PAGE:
Extending The Growing Season
With A Fall Vegetable Garden

Many gardeners with large in-ground gardens do not have a fall vegetable garden. Many give up on their gardens about the end of July. The excitement of spring and summer gardens has lessened, Many crops have been harvested, it is hot outside, and the weeds have taken over. It is just to much work!

That is less likely to happen with the raised bed backyard garden.

  • The garden is small, and we have been taking care of it all season. 
  • We are still harvesting vegetables as they ripen to prepare for our evening meals. 
  • August is the time we excitably look forward to for a fall vegetable garden.

Fall vegetable gardens are comprised of the same cool weather plants we put in our spring gardens. But now the growing will be turbo-charged.

We find the first average frost date for our area and plan the date to plant each vegetable accordingly.

The ground is already warm, but daytime temperatures are beginning to cool. Exactly as these cool weather plants like it.

Root Crops For The Fall Vegetable Garden

Plant beets outdoors 3 weeks before the first frost. Beets take 8 weeks to mature from seed to harvest. They are resistant to fall frosts. Plant in rows 4 inches apart. Pre-soak the seeds and plant ½ inch deep.

The seeds are actually a cluster of 2 or 3 individual seeds, so when the sprouts are about one inch tall, cut off all but the strongest in each hole. You can plant a few each week for a continuous harvest.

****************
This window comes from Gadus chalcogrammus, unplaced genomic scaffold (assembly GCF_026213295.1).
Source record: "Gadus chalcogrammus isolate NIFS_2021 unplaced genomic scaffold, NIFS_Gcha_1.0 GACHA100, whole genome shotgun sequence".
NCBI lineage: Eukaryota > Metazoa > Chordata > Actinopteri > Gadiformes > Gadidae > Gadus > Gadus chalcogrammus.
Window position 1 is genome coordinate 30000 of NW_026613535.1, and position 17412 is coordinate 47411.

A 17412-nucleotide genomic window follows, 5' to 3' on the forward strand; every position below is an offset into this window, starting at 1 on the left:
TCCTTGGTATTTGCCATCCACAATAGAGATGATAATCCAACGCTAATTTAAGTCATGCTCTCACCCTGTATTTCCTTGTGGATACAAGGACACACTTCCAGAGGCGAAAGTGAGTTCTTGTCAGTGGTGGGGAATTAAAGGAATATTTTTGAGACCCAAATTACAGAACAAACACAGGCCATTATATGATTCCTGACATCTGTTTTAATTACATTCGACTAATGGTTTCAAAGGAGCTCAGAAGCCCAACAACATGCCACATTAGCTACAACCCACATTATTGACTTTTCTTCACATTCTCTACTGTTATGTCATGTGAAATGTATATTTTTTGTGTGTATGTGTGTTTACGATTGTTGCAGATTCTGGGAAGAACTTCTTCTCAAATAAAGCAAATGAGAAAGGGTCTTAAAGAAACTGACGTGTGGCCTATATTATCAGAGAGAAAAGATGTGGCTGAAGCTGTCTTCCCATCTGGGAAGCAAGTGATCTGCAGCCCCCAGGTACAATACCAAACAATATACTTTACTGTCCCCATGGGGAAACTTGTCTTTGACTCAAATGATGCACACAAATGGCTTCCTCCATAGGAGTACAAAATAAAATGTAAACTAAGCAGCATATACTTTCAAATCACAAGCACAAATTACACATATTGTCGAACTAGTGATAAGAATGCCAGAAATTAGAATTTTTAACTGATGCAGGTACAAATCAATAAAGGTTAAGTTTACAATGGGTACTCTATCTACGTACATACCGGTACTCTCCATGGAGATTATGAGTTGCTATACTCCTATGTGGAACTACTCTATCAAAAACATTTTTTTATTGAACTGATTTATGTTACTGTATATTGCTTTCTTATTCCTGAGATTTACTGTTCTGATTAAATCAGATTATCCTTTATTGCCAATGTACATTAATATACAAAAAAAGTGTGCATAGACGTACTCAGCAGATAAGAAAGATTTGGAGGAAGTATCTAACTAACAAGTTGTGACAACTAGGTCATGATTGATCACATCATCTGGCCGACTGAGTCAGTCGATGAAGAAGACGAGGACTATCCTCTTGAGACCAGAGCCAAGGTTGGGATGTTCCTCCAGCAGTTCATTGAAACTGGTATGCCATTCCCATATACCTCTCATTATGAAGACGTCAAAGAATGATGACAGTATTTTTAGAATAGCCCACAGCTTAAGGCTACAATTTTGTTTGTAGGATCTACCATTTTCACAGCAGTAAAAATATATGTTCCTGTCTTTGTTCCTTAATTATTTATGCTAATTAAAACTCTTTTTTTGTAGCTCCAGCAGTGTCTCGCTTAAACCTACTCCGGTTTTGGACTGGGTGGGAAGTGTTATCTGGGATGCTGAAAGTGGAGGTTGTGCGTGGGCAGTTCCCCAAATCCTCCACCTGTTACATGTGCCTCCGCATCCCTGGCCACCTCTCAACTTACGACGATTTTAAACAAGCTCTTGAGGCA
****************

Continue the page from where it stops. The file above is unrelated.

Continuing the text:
A last crop of carrots can be planted in the fall. This is the time I like to try a new variety. Time from seed to harvest is 10 weeks, so plan accordingly, Water continuously until they are almost mature, then cut back on the water so that the roots don't crack.

If your summer potatoes are finished, you can replant up to 12 weeks before frost. If you used the straw bed method, just pull the straw aside, pull the old plant and put a new start in.

Fall is the time to put in the wonderful daikon radishes. I like the ones with long white roots, but there and other varieties with different colors and shapes. These take longer to mature than the little red radishes, so allow about 60 days to harvest. Space the seeds a little farther apart, maybe 5-6 inches. Water well until the root starts to grow, then cut back some.

Fall turnips will be tastier than those which matured in warmer weather. Plant a few about 60 days before frost, mid-August in many time zones. 

Broccoli, Brussels Sprouts, and Cabbage

These cole vegetables  take 16 weeks from seed to harvest. Seeding directly into the soil is the easy way to grow fall broccoli and Brussels sprouts . If you live in an area where July and August are extremely hot, it is probably better to start indoors and set out when it is cooler.  Brussels sprouts that mature in hot or dry weather will be flimsy and bitter.

Plants should be 12 inches apart in your raised beds. Keep the soil consistently moist.

Salad Greens

Chard, kale, Chinese cabbage, and collards are about 8 weeks from seed to harvest. All are fairly cold tolerant, even lasting the winter in the southern growing zones. Plant ½ inch deep, 4 inches apart. Water often for luxurious leaves.

Lettuce can be planted through the end of August in most areas. It will sprout in 5 to 10 days.

A fall spinach crop can go in around the end of August also. It matures in one to two weeks. Keep both crops evenly moist until shoots appear.

Don't Forget The Peas

A fall crop of green peas can be planted about 6 weeks before the first frost. Make little rows 3 inches apart. Poke holes in the soil one inch deep, 3 inches apart, and drop a seed in each one. Cover and pat the soil gently with your hand. Provide a trellis.

In the southern growing zones, your fall vegetable garden may extend into a winter garden. Some crops that may last into or through the winter: carrots, chard, collard greens, lettuce, parsley, and spinach. 

Further extend your growing season with cold frames and hoop covers.

See the Farmers Almanac for succession planting.

Return to planting guide

See Spring Garden and Summer Garden


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